A new law raises the debt threshold of companies to request a simplified reorganization
By now, you’ve probably heard – and perhaps benefited from – Federal Coronavirus Assistance, Relief and Economic Security, or CARES. Naturally, much of the law’s focus has been on much-needed loans and other programs to help small and medium-sized businesses survive the impact of the crisis.
However, the CARES law also includes crucial reforms of Chapter 11 of the Bankruptcy Code. These reforms will allow cash-strapped businesses for which new loan programs may be insufficient to survive this downturn and reorganize successfully.
Specifically, the CARES Act amended the Small Business Reorganization Act of 2019 (SBRA) by increasing the eligibility threshold from $ 2,725,625 in debt to $ 7.5 million in total debt (excluding loans from shareholders or other insiders) for companies requesting Chapter 11 relief and choosing treatment under the new subchapter V of Chapter 11 of the Bankruptcy Code.
This increased debt threshold will provide small businesses with better access to the benefits of SBRA as businesses grapple with the short- and long-term impacts of COVID-19.
The SBRA, which came into effect on February 19, added a new subchapter V to chapter 11 of the Bankruptcy Code to provide small businesses with a streamlined, efficient and profitable opportunity to reorganize successfully under chapter 11. The SBRA was a consequence of the American Bankruptcy Institute’s Commission to Study Chapter 11 Reform, co-chaired by Bob Keach of Bernstein Shur, who also testified before relevant Senate and House subcommittees in support of the SBRA.
Here are some of the important provisions for the cases of sub-chapter V, as amended by the CARES Law:
- Debtors whose non-contingent liabilities (secured and unsecured) do not exceed $ 7.5 million (excluding insider debt) may opt for subchapter V relief.
- The SBRA provides that the management of the company remains under the control of the company, in the absence of exceptional circumstances, throughout the case. The SBRA, like the other cases in Chapter 11, assumes a debtor-in-possession. The United Trustee Program of the United States will appoint what has been called a “consultant” trustee in each Subchap V case, but the Subchap V Trustee does not operate the business and does not investigate the matter. debtor or its operations (unless the court orders the trustee to do so), but rather is primarily responsible for helping the debtor formulate a plan, negotiate with creditors, and otherwise ensure a successful reorganization. Except in very unusual circumstances, the trustee will not hire professionals, thus saving costs.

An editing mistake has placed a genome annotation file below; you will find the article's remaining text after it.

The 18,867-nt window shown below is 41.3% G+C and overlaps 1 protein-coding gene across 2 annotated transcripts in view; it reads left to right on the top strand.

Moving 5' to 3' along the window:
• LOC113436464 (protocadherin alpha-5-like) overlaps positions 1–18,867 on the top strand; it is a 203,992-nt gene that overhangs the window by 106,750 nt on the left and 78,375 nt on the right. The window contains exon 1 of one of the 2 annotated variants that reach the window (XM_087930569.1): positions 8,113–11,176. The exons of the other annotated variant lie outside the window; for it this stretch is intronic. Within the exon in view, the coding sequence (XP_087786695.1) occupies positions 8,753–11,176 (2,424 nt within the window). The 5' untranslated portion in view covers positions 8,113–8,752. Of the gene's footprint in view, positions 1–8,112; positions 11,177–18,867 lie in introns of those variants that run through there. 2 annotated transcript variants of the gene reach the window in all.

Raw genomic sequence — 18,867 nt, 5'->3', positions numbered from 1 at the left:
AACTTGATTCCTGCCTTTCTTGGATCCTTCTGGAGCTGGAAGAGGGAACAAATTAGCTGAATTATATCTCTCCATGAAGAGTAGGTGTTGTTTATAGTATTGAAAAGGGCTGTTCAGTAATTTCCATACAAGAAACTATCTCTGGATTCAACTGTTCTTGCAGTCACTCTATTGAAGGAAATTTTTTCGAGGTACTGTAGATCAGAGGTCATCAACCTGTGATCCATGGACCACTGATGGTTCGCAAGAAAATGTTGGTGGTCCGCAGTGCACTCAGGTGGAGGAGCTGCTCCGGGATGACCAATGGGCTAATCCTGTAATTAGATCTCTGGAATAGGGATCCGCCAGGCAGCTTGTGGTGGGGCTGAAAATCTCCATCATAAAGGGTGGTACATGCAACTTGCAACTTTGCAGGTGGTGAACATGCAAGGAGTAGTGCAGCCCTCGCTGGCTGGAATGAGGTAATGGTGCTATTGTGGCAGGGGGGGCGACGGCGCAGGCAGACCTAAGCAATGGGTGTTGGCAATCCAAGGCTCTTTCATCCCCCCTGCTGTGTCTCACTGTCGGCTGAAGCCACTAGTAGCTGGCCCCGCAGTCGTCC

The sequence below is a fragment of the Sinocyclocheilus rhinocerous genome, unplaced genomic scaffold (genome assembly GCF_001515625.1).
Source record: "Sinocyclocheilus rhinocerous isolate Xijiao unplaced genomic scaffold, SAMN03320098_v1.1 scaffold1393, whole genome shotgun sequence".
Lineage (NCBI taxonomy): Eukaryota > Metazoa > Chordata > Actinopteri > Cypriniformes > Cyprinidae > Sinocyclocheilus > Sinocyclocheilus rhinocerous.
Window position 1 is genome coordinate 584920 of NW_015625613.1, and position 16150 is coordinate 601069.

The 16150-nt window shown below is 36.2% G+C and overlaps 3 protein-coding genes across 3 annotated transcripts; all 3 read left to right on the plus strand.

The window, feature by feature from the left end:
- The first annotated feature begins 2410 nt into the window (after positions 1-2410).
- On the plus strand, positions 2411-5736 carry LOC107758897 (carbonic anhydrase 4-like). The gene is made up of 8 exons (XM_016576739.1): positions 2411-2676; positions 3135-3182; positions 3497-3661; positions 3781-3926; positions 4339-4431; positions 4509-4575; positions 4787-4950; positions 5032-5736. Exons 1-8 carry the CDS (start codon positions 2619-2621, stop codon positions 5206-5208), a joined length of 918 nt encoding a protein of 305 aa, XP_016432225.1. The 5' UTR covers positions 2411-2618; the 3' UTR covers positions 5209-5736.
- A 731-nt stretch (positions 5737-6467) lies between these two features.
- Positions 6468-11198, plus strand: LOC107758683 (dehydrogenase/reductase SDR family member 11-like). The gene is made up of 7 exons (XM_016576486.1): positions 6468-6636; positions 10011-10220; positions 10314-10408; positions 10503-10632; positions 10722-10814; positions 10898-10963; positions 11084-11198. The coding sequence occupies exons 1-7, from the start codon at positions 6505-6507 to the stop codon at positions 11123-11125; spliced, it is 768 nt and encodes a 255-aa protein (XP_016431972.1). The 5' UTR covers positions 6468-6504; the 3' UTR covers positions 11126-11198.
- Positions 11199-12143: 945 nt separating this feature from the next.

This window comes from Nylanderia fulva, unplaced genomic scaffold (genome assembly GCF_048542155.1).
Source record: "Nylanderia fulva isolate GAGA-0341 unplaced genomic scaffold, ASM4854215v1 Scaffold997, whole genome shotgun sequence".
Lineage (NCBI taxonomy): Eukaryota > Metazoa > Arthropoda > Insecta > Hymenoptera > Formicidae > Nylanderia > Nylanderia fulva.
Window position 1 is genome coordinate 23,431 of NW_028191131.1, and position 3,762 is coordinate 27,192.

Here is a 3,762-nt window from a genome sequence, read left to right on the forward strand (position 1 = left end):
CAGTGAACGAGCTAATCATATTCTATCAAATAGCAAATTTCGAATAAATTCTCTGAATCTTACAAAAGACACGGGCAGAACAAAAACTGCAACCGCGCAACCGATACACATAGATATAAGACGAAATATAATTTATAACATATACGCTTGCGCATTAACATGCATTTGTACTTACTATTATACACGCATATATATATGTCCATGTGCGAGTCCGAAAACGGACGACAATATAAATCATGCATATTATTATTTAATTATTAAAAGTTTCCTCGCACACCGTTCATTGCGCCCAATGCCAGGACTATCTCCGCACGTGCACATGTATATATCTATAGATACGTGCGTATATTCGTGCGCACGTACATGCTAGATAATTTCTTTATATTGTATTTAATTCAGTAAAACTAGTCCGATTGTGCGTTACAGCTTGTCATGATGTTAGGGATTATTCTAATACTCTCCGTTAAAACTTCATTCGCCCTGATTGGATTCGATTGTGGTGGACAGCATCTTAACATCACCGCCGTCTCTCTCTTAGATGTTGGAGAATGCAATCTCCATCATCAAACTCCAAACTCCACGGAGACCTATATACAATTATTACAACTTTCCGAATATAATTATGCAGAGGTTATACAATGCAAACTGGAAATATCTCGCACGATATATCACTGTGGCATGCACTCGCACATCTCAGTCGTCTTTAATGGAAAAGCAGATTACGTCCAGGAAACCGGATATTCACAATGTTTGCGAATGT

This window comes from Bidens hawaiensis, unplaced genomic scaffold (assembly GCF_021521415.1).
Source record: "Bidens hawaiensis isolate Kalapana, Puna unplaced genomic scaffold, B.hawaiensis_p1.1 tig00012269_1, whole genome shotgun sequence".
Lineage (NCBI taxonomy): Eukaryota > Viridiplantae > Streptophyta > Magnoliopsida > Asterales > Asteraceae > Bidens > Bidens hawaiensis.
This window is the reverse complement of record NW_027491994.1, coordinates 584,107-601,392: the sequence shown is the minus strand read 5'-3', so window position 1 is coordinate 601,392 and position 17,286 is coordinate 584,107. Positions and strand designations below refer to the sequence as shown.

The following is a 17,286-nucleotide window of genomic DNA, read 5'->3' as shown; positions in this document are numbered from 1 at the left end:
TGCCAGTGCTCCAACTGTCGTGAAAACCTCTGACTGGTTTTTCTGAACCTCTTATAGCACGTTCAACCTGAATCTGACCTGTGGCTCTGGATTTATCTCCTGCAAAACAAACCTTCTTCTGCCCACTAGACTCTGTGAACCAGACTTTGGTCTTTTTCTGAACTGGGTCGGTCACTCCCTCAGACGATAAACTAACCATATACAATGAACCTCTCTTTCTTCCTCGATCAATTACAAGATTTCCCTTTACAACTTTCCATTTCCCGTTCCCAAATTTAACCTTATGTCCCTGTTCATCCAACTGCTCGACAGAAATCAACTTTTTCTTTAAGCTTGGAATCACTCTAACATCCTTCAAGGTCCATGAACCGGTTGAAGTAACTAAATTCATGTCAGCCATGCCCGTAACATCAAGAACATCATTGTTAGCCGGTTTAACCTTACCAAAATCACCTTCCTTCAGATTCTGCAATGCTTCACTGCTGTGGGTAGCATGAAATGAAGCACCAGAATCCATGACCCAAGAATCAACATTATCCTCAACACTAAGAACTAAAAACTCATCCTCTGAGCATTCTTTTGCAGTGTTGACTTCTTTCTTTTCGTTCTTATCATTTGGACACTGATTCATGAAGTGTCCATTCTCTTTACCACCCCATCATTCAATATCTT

- A creditors’ committee is not appointed in a Subchapter V case, unless the court orders it for good cause. Again, this reduces the costs of subchapter V business.
- Within 60 days of filing for bankruptcy, the bankruptcy court will hold a status conference to determine the best way to handle the case, allowing the court to customize the proceedings as needed.
- Only a debtor can file a reorganization plan, and the debtor must file their plan within 90 days of filing for bankruptcy, unless it is extended due to circumstances for which the debtor should not be held responsible. Given the authorized structure of the plans, this delay will not be problematic for the vast majority of debtors.
- Certain requirements regarding the content and confirmation of a plan are changed through the SBRA, including provisions that allow the plan to be approved by the court, even if creditors object or vote to reject the plan, and which allow business owners to retain their interests without paying creditors in full or obtaining their consent.
The Covid-19 pandemic is causing unprecedented disruption to our economy and putting enormous pressure on businesses large and small in a wide range of industrial sectors. The CARES reforms to the SBRA offer struggling businesses greater access to the relief available under Chapter 11 of the Bankruptcy Code, giving them the opportunity to overcome this crisis and emerge stronger afterwards.
Bob Keach and Sam Anderson are co-chairs of Bernstein Shur’s Corporate Restructuring and Insolvency group, representing clients across the United States.